Jibs1:
What is asthma caused by?  What are ways to prevent developing asthma?
Sumita Khatri, MD:
This is a very big question. There are many theories, but ultimately asthma experts believe that there is an inherent genetic component as well as a large environmental component.
Sumita Khatri, MD:
Asthma researchers are still trying to get the answers to this questions, as clearly, it is a condition that affects many with symptoms, lost productivity, and absenteeism.
Sumita Khatri, MD:
Unfortunately, we do not know enough yet to decipher how to PREVENT asthma. We are left with controlling asthma so that one's ability to be productive and symptom free is the main goal of therapy and management.
susanmacG:
I have had asthma since I was 3 yrs old, I'm now 60.  I take Advair daily and ventolin as needed.  Is there anything better that I can take that would NOT be a steroid? thanks, Susan
Sumita Khatri, MD:
It would depend on how you are right now. Do you feel that your asthma is stable, getting a bit better, or still causing you problems? Based on our medical guidelines, we have to use the least medication necessary to keep your asthma symptoms stable. Maybe there is room to decrease your medications? However, only your doctor would be able to answer that.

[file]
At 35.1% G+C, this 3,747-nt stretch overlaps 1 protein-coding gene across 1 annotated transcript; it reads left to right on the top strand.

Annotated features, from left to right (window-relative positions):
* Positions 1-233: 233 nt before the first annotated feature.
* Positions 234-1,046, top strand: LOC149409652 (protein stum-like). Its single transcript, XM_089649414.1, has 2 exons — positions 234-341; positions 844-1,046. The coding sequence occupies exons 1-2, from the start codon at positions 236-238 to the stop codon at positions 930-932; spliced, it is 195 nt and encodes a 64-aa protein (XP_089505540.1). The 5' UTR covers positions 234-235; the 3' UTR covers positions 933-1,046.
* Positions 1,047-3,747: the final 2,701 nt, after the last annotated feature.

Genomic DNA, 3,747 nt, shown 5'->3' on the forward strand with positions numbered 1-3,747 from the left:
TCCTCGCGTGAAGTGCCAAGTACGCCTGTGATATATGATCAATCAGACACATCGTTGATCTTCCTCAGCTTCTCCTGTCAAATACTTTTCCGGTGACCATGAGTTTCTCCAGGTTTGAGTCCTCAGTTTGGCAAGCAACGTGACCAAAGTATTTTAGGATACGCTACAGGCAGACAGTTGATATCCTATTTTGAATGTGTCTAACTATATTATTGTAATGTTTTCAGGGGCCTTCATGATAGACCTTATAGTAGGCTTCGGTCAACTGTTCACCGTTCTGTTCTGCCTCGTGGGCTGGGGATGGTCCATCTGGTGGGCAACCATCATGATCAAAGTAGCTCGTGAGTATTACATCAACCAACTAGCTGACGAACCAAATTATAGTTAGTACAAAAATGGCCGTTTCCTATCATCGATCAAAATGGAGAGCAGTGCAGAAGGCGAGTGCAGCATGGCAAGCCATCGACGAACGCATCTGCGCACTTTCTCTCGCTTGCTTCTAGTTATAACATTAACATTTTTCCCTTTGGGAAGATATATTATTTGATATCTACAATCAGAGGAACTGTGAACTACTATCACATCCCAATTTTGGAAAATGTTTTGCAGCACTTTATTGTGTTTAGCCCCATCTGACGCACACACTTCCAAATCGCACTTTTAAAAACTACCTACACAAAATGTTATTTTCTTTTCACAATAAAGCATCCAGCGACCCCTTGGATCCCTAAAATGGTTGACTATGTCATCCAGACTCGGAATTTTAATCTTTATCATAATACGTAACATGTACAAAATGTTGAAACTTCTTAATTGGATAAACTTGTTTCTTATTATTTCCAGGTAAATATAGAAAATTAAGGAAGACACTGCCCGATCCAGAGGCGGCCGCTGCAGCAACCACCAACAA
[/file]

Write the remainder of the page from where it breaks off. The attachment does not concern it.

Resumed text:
Sumita Khatri, MD:
But, in short, anti-inflammatory medications such as inhaled steroids, are the mainstay of treatment.
jimgina:
Hi Dr. Khatri, thank you for taking your time in helping us. My husband has had a persistant severe cough for aproximate 4 months even with a Z-pack and albuterol nothing seems to help. We've even used otc Robitussen Dm to suppress the cough and he has used Advair and Tessalon pearls in the past, but nothing seems to help. The doctor has taken an x-ray and CT scan both showed a calcified granuloma in the right lower lobe of the lung. This has shown on previous x-rays over the past couple of yrs, but no one has ordered any further testing except for the CT. Now his RBC has dropped to 186 and has to start taking VIT B-12 inj QWK until we can get his levels up. Any suggestions will be greatly appreciated. We do not know where to go from here. He has to get some relief.
Sumita Khatri, MD:
Has he had breathing tests performed yet?